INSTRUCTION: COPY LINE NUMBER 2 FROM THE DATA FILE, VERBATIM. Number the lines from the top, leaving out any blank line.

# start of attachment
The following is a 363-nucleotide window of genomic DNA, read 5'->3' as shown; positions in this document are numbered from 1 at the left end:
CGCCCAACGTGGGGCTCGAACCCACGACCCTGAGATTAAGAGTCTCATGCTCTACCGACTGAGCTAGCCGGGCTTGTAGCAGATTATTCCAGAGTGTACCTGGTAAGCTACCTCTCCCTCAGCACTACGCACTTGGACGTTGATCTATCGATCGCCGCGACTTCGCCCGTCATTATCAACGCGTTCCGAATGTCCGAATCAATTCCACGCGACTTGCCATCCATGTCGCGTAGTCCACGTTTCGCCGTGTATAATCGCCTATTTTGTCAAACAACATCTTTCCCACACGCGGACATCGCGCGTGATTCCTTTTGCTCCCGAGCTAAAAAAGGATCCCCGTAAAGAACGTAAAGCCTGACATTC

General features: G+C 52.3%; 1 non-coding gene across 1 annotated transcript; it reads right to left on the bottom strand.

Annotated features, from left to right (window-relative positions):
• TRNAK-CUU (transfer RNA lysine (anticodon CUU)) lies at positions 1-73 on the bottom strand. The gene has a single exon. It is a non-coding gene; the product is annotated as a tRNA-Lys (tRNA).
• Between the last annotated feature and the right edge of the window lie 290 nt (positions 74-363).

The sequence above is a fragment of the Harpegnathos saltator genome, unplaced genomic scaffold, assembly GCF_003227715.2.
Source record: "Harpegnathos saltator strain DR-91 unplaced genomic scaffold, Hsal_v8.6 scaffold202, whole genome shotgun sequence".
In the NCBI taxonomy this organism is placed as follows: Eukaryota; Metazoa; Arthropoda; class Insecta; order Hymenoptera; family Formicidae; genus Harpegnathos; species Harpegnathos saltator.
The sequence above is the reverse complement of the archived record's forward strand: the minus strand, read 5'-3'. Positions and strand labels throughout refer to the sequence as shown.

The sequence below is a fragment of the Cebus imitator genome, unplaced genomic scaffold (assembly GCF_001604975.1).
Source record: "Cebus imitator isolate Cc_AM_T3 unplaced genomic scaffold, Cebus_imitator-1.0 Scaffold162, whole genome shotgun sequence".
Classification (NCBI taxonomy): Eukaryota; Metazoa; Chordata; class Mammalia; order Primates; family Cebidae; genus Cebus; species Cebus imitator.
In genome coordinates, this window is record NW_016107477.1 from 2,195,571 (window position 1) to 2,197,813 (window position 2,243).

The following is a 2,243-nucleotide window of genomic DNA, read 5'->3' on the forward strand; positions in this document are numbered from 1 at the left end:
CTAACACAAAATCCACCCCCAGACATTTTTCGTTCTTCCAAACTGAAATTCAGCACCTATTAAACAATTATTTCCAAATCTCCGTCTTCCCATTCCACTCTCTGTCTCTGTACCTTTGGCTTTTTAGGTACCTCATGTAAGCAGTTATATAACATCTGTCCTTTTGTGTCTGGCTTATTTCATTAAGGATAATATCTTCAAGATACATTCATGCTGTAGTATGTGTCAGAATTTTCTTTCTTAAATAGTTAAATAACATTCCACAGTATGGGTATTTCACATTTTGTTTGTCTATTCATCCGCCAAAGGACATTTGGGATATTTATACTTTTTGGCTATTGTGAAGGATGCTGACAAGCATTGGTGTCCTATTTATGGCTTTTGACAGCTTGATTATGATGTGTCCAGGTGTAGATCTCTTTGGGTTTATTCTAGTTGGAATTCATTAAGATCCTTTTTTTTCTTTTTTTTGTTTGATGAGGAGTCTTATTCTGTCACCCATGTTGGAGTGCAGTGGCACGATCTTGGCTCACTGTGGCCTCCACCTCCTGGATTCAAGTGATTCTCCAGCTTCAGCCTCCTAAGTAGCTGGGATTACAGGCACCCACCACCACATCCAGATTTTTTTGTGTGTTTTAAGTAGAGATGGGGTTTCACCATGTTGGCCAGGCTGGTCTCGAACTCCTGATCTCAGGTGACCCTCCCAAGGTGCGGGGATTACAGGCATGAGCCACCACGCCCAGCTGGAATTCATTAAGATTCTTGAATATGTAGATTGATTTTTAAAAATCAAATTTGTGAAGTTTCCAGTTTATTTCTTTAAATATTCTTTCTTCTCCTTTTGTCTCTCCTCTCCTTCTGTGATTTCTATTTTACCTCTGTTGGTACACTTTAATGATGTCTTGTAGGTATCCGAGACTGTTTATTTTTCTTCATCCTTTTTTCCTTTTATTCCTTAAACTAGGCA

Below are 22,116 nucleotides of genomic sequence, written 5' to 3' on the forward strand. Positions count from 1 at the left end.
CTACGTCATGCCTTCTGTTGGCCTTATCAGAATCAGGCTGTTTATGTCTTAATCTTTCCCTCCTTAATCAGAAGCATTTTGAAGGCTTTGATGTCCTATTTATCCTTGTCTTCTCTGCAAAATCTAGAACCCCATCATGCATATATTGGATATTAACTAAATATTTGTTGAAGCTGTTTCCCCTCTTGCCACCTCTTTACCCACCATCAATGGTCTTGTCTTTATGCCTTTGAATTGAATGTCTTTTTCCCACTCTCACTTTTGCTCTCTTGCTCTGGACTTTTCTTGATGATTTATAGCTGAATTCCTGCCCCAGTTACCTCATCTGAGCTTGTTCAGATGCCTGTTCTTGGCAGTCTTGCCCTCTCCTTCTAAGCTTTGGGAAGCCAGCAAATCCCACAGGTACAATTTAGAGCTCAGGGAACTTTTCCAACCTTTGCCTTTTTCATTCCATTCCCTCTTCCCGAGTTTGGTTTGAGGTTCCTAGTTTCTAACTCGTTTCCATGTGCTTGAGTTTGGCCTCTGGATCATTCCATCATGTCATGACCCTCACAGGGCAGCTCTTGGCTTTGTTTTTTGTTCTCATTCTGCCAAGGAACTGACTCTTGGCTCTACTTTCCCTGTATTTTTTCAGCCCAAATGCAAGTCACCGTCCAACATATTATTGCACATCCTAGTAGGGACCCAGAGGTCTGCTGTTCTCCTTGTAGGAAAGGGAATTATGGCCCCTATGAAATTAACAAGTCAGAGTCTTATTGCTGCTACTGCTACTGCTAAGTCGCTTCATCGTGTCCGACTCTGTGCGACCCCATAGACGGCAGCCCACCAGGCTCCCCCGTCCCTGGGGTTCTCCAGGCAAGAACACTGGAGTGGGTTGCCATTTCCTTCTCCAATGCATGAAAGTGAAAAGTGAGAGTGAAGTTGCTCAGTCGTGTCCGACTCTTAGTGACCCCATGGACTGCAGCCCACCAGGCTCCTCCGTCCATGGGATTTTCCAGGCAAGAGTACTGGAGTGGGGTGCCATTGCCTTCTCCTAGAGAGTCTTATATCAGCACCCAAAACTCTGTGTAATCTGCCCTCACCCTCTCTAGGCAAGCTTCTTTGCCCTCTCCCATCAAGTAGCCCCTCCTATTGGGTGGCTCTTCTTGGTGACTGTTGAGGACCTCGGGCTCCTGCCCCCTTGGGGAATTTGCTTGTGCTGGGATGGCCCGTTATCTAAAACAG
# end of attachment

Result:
CGCCCAACGTGGGGCTCGAACCCACGACCCTGAGATTAAGAGTCTCATGCTCTACCGACTGAGCTAGCCGGGCTTGTAGCAGATTATTCCAGAGTGTACCTGGTAAGCTACCTCTCCCTCAGCACTACGCACTTGGACGTTGATCTATCGATCGCCGCGACTTCGCCCGTCATTATCAACGCGTTCCGAATGTCCGAATCAATTCCACGCGACTTGCCATCCATGTCGCGTAGTCCACGTTTCGCCGTGTATAATCGCCTATTTTGTCAAACAACATCTTTCCCACACGCGGACATCGCGCGTGATTCCTTTTGCTCCCGAGCTAAAAAAGGATCCCCGTAAAGAACGTAAAGCCTGACATTC